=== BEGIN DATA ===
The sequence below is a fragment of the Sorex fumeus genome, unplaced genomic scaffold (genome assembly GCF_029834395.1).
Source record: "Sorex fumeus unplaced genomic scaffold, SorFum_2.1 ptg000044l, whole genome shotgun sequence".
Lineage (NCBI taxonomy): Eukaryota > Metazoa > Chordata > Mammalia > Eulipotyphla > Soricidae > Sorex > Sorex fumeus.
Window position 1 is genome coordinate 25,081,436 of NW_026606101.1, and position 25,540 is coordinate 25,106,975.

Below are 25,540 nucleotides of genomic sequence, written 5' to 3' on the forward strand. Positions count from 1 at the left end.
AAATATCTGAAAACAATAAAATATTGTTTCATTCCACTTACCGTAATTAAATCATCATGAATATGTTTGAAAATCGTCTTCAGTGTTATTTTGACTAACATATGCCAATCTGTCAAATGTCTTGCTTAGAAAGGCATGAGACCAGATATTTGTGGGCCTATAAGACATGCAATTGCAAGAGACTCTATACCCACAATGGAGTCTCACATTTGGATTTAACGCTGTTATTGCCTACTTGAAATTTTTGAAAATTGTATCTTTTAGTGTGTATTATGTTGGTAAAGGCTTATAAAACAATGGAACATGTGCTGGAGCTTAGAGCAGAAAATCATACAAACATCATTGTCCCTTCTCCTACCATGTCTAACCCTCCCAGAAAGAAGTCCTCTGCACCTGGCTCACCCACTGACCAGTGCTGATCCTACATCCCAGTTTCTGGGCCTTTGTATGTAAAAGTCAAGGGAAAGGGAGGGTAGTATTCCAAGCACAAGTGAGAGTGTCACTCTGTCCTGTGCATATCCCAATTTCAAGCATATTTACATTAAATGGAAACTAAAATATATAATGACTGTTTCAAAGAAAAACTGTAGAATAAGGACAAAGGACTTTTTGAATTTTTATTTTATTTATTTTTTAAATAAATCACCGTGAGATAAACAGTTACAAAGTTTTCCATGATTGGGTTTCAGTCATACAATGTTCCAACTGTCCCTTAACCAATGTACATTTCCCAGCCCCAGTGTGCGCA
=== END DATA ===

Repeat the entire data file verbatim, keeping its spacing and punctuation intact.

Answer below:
The sequence below is a fragment of the Sorex fumeus genome, unplaced genomic scaffold (genome assembly GCF_029834395.1).
Source record: "Sorex fumeus unplaced genomic scaffold, SorFum_2.1 ptg000044l, whole genome shotgun sequence".
Lineage (NCBI taxonomy): Eukaryota > Metazoa > Chordata > Mammalia > Eulipotyphla > Soricidae > Sorex > Sorex fumeus.
Window position 1 is genome coordinate 25,081,436 of NW_026606101.1, and position 25,540 is coordinate 25,106,975.

Below are 25,540 nucleotides of genomic sequence, written 5' to 3' on the forward strand. Positions count from 1 at the left end.
AAATATCTGAAAACAATAAAATATTGTTTCATTCCACTTACCGTAATTAAATCATCATGAATATGTTTGAAAATCGTCTTCAGTGTTATTTTGACTAACATATGCCAATCTGTCAAATGTCTTGCTTAGAAAGGCATGAGACCAGATATTTGTGGGCCTATAAGACATGCAATTGCAAGAGACTCTATACCCACAATGGAGTCTCACATTTGGATTTAACGCTGTTATTGCCTACTTGAAATTTTTGAAAATTGTATCTTTTAGTGTGTATTATGTTGGTAAAGGCTTATAAAACAATGGAACATGTGCTGGAGCTTAGAGCAGAAAATCATACAAACATCATTGTCCCTTCTCCTACCATGTCTAACCCTCCCAGAAAGAAGTCCTCTGCACCTGGCTCACCCACTGACCAGTGCTGATCCTACATCCCAGTTTCTGGGCCTTTGTATGTAAAAGTCAAGGGAAAGGGAGGGTAGTATTCCAAGCACAAGTGAGAGTGTCACTCTGTCCTGTGCATATCCCAATTTCAAGCATATTTACATTAAATGGAAACTAAAATATATAATGACTGTTTCAAAGAAAAACTGTAGAATAAGGACAAAGGACTTTTTGAATTTTTATTTTATTTATTTTTTAAATAAATCACCGTGAGATAAACAGTTACAAAGTTTTCCATGATTGGGTTTCAGTCATACAATGTTCCAACTGTCCCTTAACCAATGTACATTTCCCAGCCCCAGTGTGCGCA